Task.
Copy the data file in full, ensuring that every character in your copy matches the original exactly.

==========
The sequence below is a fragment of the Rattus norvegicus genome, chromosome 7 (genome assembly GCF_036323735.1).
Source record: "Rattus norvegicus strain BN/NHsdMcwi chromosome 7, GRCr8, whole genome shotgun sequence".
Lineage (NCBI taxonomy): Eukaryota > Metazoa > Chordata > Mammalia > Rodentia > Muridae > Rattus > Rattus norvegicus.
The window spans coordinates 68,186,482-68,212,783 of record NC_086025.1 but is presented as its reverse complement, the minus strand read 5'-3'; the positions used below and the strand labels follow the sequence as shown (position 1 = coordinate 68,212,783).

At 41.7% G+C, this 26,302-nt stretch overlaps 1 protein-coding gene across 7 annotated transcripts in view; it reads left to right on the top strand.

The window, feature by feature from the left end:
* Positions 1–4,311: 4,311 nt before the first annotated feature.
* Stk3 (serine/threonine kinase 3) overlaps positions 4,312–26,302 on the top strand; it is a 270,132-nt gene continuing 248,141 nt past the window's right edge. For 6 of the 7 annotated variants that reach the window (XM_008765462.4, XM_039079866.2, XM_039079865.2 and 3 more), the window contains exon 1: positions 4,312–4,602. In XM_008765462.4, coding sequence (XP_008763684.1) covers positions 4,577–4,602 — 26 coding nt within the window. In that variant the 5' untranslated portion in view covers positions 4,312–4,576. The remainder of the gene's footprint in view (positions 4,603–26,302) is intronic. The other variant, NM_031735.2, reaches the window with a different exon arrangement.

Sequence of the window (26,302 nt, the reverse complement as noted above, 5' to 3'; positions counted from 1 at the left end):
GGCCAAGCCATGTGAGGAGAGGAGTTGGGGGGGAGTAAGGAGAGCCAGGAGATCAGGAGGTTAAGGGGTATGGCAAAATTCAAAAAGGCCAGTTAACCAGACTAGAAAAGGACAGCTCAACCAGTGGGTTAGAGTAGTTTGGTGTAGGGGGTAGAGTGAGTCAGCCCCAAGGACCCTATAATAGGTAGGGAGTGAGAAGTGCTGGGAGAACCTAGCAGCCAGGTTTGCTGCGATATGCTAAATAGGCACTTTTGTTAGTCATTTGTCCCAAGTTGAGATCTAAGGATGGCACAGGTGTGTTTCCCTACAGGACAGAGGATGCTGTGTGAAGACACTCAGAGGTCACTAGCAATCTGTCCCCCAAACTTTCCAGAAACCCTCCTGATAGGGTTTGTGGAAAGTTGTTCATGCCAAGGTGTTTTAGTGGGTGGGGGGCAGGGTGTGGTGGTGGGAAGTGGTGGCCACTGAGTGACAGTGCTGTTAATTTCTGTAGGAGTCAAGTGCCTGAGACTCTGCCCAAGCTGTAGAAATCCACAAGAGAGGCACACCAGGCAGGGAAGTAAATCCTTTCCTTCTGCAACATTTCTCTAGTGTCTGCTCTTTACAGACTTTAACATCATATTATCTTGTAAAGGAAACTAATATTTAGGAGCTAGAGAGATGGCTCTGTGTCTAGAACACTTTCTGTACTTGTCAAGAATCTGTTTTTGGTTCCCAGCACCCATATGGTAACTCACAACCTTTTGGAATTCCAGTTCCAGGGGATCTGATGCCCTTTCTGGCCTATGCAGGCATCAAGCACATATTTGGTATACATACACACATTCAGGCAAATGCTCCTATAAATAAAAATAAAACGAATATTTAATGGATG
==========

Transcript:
The sequence below is a fragment of the Rattus norvegicus genome, chromosome 7 (genome assembly GCF_036323735.1).
Source record: "Rattus norvegicus strain BN/NHsdMcwi chromosome 7, GRCr8, whole genome shotgun sequence".
Lineage (NCBI taxonomy): Eukaryota > Metazoa > Chordata > Mammalia > Rodentia > Muridae > Rattus > Rattus norvegicus.
The window spans coordinates 68,186,482-68,212,783 of record NC_086025.1 but is presented as its reverse complement, the minus strand read 5'-3'; the positions used below and the strand labels follow the sequence as shown (position 1 = coordinate 68,212,783).

At 41.7% G+C, this 26,302-nt stretch overlaps 1 protein-coding gene across 7 annotated transcripts in view; it reads left to right on the top strand.

The window, feature by feature from the left end:
* Positions 1–4,311: 4,311 nt before the first annotated feature.
* Stk3 (serine/threonine kinase 3) overlaps positions 4,312–26,302 on the top strand; it is a 270,132-nt gene continuing 248,141 nt past the window's right edge. For 6 of the 7 annotated variants that reach the window (XM_008765462.4, XM_039079866.2, XM_039079865.2 and 3 more), the window contains exon 1: positions 4,312–4,602. In XM_008765462.4, coding sequence (XP_008763684.1) covers positions 4,577–4,602 — 26 coding nt within the window. In that variant the 5' untranslated portion in view covers positions 4,312–4,576. The remainder of the gene's footprint in view (positions 4,603–26,302) is intronic. The other variant, NM_031735.2, reaches the window with a different exon arrangement.

Sequence of the window (26,302 nt, the reverse complement as noted above, 5' to 3'; positions counted from 1 at the left end):
GGCCAAGCCATGTGAGGAGAGGAGTTGGGGGGGAGTAAGGAGAGCCAGGAGATCAGGAGGTTAAGGGGTATGGCAAAATTCAAAAAGGCCAGTTAACCAGACTAGAAAAGGACAGCTCAACCAGTGGGTTAGAGTAGTTTGGTGTAGGGGGTAGAGTGAGTCAGCCCCAAGGACCCTATAATAGGTAGGGAGTGAGAAGTGCTGGGAGAACCTAGCAGCCAGGTTTGCTGCGATATGCTAAATAGGCACTTTTGTTAGTCATTTGTCCCAAGTTGAGATCTAAGGATGGCACAGGTGTGTTTCCCTACAGGACAGAGGATGCTGTGTGAAGACACTCAGAGGTCACTAGCAATCTGTCCCCCAAACTTTCCAGAAACCCTCCTGATAGGGTTTGTGGAAAGTTGTTCATGCCAAGGTGTTTTAGTGGGTGGGGGGCAGGGTGTGGTGGTGGGAAGTGGTGGCCACTGAGTGACAGTGCTGTTAATTTCTGTAGGAGTCAAGTGCCTGAGACTCTGCCCAAGCTGTAGAAATCCACAAGAGAGGCACACCAGGCAGGGAAGTAAATCCTTTCCTTCTGCAACATTTCTCTAGTGTCTGCTCTTTACAGACTTTAACATCATATTATCTTGTAAAGGAAACTAATATTTAGGAGCTAGAGAGATGGCTCTGTGTCTAGAACACTTTCTGTACTTGTCAAGAATCTGTTTTTGGTTCCCAGCACCCATATGGTAACTCACAACCTTTTGGAATTCCAGTTCCAGGGGATCTGATGCCCTTTCTGGCCTATGCAGGCATCAAGCACATATTTGGTATACATACACACATTCAGGCAAATGCTCCTATAAATAAAAATAAAACGAATATTTAATGGATG